This is an excerpt from reporter Scott Johnson's blog, which focuses on the effects of violence and trauma on the community. Go to www.oaklandeffect.com for updates on his reporting and www.insidebayarea.com/oakland-hotspot for updates from the Oakland Hotspot.
I spent some time recently with a couple of young kids from the neighborhood. Joseph was 15, John was 18, both were African-American. (I'm going to keep their real names private for various safety considerations.) In different ways, these two boys are grappling with challenges that are both unique to their neighborhoods and their families but also common to many of us.
Joseph was a relative newcomer to Oakland. He moved here from another state, one with a far lower homicide rate and, generally, a more peaceful atmosphere. It was a hard adjustment to make. In Oakland, he found, people seemed to be fighting all the time -- in the streets, at school, wherever he turned. "When I first got here, I was afraid to walk anywhere. I had this knot in my stomach the whole time," he told me. "I didn't understand how it worked."
He told me that he used to be nervous much of the time because his new neighborhood had rules that he didn't understand, colors and signs and codes that he hadn't yet learned, a language of the streets he hadn't had time to adopt.
"I was just scared all the time," he said.
But then he started to adapt. Part of that adaptation has meant spending time with his cousin, whom Joseph describes as being "in a gang." I asked him what kind, and he told me the gang's name. It's really more like a clique, but it had the usual three-lettered acronym you find so often in Oakland: My Other Brother, back in the day, or more recently, Money Over Bitches.
I can't, or won't, repeat it here, but I will say that it translates basically as: Killing African Americans. Gruesomely. It was a crude and brutal appellation, one that seemed to me to reflect a view that life itself, in fact, is short, rather pointless and ultimately not worth much.
Joseph told me that while he himself wasn't in a gang, his cousin's participation in it created a weird and uncomfortable situation for him. He wanted, needed, to be accepted; it was part of that process of adaptation. But he didn't want anything to do with the rest of what the gang was all about: drug-dealing, shooting, killing. He said these things matter-of-factly, but the tension about the choices he faced was clear, and painful.
He explained that his cousin was a "general" and that the gang had a "CEO" and a "President."
"It's not like I'm in the gang, when they do stuff I don't do it," he explained. "But I'm kind of in it too, though, just because I'm, you know, around."
But, I thought, if you're 15, trying to fit in, simply being "around" in a neighborhood where gangs were, in Joseph's words, "dealing, shooting, killing" then one wrong choice, one wrong move, can mean the difference between going to prison or going to college.
John, I learned, had a different set of challenges. He was raised in a particularly tough part of East Oakland. He was by nature shy, reserved, studious. His father wasn't around, so he lived with his mother and took care of his two younger siblings. John had never struggled with being in a gang. He was college-bound already. But he was also the father figure to his younger siblings. When I asked him what his biggest challenge was, he talked about his siblings. Raising them was hard, he said, because he didn't know how to protect them from the sorts of things that he, somehow, had been able to avoid -- perhaps the same kinds of things he saw Joseph grappling with on a daily basis: gangs, random shootings, just being outside at the wrong time of day or night.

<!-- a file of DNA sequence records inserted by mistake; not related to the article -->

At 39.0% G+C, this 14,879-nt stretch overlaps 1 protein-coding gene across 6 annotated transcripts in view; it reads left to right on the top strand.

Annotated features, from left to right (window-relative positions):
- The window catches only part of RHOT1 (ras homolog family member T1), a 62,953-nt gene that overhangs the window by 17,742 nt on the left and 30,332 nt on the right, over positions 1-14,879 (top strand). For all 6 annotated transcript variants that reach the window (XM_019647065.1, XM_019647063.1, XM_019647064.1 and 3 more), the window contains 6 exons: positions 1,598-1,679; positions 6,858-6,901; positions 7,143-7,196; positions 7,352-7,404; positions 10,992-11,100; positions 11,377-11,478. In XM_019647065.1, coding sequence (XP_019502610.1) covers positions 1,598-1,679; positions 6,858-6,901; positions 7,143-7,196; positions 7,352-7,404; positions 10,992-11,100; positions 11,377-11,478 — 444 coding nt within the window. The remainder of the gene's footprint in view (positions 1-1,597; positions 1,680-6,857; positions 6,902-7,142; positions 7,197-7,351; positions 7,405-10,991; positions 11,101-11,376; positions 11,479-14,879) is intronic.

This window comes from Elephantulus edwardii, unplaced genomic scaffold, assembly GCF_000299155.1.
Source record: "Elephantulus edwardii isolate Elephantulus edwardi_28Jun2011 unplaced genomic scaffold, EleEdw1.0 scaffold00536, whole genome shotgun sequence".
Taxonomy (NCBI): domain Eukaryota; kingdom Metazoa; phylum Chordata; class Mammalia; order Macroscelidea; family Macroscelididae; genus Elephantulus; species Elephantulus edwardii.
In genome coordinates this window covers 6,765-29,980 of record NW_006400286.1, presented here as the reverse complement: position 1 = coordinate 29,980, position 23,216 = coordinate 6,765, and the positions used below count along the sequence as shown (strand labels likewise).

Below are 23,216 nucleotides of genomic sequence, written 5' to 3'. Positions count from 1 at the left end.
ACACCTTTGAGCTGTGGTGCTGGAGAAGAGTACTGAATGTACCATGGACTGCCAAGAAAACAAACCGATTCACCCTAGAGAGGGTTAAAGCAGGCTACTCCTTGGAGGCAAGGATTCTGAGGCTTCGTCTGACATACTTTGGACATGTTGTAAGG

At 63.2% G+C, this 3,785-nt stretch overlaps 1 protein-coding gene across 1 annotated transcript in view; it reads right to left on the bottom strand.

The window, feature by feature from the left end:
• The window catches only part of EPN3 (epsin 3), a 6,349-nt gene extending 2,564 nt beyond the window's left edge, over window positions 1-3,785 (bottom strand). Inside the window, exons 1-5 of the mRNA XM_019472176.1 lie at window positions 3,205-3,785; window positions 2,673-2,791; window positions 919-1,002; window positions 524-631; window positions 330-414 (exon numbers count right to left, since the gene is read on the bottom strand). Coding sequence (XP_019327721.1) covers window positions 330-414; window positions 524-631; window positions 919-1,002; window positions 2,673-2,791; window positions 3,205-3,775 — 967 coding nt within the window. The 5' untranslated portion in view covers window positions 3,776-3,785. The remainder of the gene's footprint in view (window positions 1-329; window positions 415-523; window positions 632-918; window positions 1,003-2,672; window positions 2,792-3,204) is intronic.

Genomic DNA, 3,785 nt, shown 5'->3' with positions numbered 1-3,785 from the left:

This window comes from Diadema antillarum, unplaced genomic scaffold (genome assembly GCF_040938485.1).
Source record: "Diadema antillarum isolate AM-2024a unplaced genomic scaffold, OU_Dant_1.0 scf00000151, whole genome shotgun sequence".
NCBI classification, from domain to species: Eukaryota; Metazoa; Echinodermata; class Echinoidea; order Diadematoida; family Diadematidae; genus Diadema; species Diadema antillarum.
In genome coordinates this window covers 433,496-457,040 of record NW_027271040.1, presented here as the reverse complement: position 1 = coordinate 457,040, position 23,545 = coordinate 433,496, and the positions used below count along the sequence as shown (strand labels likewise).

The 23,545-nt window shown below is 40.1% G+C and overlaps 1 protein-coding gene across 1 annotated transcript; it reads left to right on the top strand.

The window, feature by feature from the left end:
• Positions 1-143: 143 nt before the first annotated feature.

I met with both Joseph and John at a community meeting of sorts where they were talking about some of the challenges that kids like them face in their neighborhoods.
Joseph said that he felt ashamed when he saw women on the street shy away from him or grab their purse closer to their chests while walking by.
"It's like they see a young guy like me, and they automatically think I'm going to rob them," he said. "I'm not, but they think I am. That's what they see when they see me."
The other boys nodded in agreement.
What about shootings, I asked. It was an issue, they agreed, but it was also something to which you grew accustomed. It was random, everywhere, but it was also unavoidable, and you learned how to take care of yourself.
My take-away from these encounters was that these kids are grappling with adult-level decisions. How do they do it? How do they know how to do the right thing? Who is keeping them on track? Their parents, sometimes, sure. But not always. It's a worrying thing when you're 15 and you have to worry about whether the next time you see your cousin, you're going to be corralled into committing a class A felony. Or, if your only parent dies, whether you'll be left alone to raise your younger siblings. But these kids are making the right choices so far. That's good. And they should be recognized for being ahead of the curve.
Contact Scott Johnson at 510-208-6429 or firstname.lastname@example.org.